The Des Moines Register‘s Jason Clayworth reported yesterday that included in Iowa Republicans’ plan to slash $110 million from the state’s current fiscal year budget is a $75,000 reduction of the Iowa Public Information Board’s $348,000 annual budget. If passed, according to the report, the cut would gut over half of the government transparency board’s remaining fiscal year budget, which mostly goes toward employee wages and benefits.
Margaret Johnson, IPIB’s interim director, told the Register that the cut could force the board to cease operating, at least temporarily, which would leave costly lawsuits as the only remedy for public record seekers against government agencies that deny their requests for documents.
IPIB was founded by the state Legislature in 2012, after the nonprofit investigative news outlet Center for Public Integrity gave Iowa an F grade in the public access to information category on its annual State Integrity Investigation report card. The low rating was owed to the state’s lack of enforcement of violations of its open records law and the roadblocks people faced when appealing denied requests.
When he signed the bill establishing IPIB into law, Gov. Terry Branstad hailed the move as an “important and significant step forward.” But for transparency advocates, who’d spent the past six years pushing for a board with the ability to enforce the state’s open records and meetings laws, IPIB’s creation was a mixed bag from the start because of an amendment that, for the first time in the open records law’s 45-year history, exempted “tentative, preliminary, draft, speculative, or research material” from disclosure. “You can use the drafts to learn things,” Lyle Muller, director of the nonprofit Iowa Center for Public Affairs Journalism, told CPI after the bill’s passage. “I think they are valuable. They give you an idea of what the early ideas were that were rejected.” (In 2015, Iowa State University used the new exemption as part of its rationale for denying a records request I filed with the university’s Reiman Gardens while working as a reporter for the Ames Tribune.)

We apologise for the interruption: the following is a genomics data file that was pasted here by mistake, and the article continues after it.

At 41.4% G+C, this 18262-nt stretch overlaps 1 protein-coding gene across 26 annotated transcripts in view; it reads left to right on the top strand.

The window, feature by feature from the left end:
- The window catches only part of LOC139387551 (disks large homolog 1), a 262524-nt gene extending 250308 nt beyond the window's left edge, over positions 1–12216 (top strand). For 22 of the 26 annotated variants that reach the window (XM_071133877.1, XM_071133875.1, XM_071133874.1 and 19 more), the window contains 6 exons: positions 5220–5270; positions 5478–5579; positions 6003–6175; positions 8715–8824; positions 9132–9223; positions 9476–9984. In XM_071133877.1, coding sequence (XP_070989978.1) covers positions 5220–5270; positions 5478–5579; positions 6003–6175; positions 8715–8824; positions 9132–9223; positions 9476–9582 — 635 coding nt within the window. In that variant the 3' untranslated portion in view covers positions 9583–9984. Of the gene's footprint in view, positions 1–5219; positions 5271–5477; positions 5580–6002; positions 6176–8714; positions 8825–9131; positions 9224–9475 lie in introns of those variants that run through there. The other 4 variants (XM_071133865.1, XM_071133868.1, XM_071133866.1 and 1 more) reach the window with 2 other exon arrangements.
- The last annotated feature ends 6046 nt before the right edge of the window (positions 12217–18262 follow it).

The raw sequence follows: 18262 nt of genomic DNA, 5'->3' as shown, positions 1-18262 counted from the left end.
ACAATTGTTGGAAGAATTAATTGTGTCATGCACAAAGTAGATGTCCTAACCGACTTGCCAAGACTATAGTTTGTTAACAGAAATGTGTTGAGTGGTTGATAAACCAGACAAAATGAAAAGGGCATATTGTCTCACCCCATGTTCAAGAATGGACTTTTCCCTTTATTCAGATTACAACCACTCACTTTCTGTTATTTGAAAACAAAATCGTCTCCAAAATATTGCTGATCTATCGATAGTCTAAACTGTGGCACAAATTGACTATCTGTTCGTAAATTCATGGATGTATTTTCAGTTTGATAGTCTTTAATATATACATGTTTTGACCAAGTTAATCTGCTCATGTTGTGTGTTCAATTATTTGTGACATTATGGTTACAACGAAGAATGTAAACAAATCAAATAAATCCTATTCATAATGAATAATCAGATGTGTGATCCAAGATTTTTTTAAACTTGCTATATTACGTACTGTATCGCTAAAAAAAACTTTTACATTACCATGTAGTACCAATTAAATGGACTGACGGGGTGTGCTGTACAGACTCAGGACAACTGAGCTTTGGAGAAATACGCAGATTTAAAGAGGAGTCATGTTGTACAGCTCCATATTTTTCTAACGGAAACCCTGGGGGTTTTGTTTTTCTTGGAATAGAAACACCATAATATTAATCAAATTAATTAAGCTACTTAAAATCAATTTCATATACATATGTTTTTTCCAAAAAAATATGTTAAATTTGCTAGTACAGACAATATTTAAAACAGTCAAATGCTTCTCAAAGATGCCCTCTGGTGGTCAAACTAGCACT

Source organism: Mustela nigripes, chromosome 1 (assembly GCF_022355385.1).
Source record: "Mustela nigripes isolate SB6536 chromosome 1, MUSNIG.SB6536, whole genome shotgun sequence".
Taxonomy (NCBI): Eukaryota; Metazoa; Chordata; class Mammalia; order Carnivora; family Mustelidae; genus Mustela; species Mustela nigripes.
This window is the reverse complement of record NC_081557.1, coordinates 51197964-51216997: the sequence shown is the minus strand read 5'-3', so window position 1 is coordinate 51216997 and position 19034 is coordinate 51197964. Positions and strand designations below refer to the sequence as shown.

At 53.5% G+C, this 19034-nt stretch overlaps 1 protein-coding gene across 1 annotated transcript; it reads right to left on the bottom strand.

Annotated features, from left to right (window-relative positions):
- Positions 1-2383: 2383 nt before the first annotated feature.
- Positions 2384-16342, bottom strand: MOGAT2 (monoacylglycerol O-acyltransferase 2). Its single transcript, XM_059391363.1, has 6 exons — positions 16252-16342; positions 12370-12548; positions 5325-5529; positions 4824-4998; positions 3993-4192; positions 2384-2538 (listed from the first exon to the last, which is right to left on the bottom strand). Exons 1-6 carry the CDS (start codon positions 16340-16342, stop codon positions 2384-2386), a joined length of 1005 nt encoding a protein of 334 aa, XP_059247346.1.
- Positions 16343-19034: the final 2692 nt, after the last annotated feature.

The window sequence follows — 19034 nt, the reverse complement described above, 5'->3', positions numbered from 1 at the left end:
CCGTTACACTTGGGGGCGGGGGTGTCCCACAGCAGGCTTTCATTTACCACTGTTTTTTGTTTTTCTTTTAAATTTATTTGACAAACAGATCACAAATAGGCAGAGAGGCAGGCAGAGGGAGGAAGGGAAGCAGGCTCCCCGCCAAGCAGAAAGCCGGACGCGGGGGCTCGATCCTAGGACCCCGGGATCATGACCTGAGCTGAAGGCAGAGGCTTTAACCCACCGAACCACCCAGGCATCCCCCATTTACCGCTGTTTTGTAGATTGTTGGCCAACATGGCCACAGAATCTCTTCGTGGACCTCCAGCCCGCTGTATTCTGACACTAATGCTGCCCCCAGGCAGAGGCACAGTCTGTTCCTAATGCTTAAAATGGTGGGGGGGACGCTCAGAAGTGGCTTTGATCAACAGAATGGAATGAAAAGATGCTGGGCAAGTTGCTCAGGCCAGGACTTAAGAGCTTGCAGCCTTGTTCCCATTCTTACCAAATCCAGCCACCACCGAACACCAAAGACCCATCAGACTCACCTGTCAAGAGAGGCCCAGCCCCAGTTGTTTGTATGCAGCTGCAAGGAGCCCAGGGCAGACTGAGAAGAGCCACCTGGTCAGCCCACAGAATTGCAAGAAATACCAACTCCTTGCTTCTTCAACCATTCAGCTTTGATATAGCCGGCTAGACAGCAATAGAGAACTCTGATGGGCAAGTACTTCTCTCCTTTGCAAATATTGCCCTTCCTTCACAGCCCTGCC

In the years since it was established, IPIB has been criticized for its tendency to side with the government against complainants despite having the authority to fine transparency law violators up to $2,500. But it’s also one of the few boards of its kind in the country and sometimes mediates disputes between journalists and governmental bodies to help them reach a mutual resolution. On occasion, the board has issued fines, for example when it hit former Washington County Attorney Larry Brock with a $1,000 penalty for his willful failure to turn over government records for three months. Other times, such as when New York criminal justice news outlet The Marshall Project filed a complaint after the Iowa Department of Corrections said it would have to pay $2,000 for prison rape records, the board has expressed concerns about the costs but ultimately determined state law prevented it from taking any action.
“We feel the board serves a very important purpose,” Ben Hammes, a Branstad spokesman who routinely ignores requests for comment from the Informer, told the Register Wednesday. “This is a shared sacrifice throughout the government. We’re in a very tight budget situation, but we believe the public information board will be fine.”